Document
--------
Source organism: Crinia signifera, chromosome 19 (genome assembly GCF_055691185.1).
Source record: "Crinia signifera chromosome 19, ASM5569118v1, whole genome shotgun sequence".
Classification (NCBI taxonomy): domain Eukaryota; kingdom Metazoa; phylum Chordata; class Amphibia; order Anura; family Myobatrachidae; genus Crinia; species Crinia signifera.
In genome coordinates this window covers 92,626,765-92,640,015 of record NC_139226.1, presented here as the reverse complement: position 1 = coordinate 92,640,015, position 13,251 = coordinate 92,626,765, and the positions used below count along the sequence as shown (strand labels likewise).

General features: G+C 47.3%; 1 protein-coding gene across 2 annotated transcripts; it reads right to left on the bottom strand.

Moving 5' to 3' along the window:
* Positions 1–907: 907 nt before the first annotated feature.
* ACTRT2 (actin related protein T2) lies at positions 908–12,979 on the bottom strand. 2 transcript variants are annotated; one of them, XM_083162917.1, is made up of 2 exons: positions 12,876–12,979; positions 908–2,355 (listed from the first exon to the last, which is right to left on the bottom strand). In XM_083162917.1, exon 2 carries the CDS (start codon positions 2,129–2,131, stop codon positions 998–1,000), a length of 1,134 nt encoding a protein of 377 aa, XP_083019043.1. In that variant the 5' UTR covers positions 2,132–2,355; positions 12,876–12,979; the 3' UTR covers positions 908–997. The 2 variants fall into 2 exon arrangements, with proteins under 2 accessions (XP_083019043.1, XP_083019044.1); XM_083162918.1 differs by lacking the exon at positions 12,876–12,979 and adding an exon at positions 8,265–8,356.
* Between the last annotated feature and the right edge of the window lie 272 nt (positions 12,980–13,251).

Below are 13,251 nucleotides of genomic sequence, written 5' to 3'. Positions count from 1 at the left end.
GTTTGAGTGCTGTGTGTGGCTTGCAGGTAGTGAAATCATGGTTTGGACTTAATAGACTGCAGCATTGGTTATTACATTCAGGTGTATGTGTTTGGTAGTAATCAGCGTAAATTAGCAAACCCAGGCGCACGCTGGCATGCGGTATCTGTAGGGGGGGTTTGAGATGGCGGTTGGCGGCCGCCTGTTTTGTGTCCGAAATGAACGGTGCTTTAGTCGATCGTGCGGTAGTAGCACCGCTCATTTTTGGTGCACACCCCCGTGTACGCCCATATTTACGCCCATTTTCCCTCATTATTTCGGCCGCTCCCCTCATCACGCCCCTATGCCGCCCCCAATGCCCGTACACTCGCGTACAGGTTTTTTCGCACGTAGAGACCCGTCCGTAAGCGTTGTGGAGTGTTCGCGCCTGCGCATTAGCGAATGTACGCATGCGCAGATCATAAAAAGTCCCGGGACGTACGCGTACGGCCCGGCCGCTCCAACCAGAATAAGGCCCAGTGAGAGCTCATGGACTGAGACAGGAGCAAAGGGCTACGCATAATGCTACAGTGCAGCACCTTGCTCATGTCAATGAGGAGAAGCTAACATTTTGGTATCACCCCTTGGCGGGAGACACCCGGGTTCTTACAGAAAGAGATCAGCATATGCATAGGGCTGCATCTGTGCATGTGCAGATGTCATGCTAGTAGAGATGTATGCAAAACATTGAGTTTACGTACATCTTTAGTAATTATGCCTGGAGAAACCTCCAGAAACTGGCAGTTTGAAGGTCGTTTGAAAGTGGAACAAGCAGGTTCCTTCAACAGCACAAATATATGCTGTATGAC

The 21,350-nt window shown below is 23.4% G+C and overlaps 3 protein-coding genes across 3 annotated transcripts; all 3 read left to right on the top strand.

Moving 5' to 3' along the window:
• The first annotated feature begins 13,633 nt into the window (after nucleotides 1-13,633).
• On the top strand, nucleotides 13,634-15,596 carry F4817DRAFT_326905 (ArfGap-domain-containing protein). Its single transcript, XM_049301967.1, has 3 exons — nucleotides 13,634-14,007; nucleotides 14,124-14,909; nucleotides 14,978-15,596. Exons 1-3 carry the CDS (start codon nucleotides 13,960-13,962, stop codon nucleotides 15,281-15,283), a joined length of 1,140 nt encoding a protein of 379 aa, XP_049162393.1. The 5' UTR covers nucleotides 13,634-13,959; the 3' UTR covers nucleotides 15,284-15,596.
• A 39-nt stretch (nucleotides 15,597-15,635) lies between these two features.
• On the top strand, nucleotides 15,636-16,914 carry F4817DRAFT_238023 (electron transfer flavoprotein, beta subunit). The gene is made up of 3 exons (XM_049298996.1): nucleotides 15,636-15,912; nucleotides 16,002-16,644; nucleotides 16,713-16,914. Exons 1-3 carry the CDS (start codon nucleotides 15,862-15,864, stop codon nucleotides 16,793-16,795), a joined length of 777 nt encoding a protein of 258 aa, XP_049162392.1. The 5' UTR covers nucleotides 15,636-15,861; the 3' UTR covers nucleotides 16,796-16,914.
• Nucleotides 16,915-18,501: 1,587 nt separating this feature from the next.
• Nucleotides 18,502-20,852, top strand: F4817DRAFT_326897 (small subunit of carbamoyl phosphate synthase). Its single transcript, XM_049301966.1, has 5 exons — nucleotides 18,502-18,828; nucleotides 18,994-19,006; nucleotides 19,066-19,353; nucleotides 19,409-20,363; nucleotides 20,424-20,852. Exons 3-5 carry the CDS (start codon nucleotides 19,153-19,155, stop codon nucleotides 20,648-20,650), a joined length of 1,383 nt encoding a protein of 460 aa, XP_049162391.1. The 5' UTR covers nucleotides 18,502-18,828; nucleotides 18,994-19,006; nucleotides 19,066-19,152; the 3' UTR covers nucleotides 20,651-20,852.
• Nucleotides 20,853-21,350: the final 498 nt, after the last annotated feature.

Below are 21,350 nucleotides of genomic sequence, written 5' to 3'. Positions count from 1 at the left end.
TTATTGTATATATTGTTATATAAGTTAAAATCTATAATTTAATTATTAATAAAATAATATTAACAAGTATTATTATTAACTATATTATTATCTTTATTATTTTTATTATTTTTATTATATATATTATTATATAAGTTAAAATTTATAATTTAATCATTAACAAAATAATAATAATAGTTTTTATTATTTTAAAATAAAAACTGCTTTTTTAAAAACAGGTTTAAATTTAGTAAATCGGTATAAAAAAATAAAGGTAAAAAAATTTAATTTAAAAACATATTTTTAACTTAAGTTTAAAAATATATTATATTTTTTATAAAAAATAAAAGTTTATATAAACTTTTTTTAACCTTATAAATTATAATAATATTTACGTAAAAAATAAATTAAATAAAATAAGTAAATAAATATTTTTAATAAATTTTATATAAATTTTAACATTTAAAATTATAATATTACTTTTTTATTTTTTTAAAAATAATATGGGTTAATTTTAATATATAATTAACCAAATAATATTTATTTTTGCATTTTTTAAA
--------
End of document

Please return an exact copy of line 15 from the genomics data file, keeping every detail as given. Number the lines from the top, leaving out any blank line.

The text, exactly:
• On the top strand, nucleotides 13,634-15,596 carry F4817DRAFT_326905 (ArfGap-domain-containing protein). Its single transcript, XM_049301967.1, has 3 exons — nucleotides 13,634-14,007; nucleotides 14,124-14,909; nucleotides 14,978-15,596. Exons 1-3 carry the CDS (start codon nucleotides 13,960-13,962, stop codon nucleotides 15,281-15,283), a joined length of 1,140 nt encoding a protein of 379 aa, XP_049162393.1. The 5' UTR covers nucleotides 13,634-13,959; the 3' UTR covers nucleotides 15,284-15,596.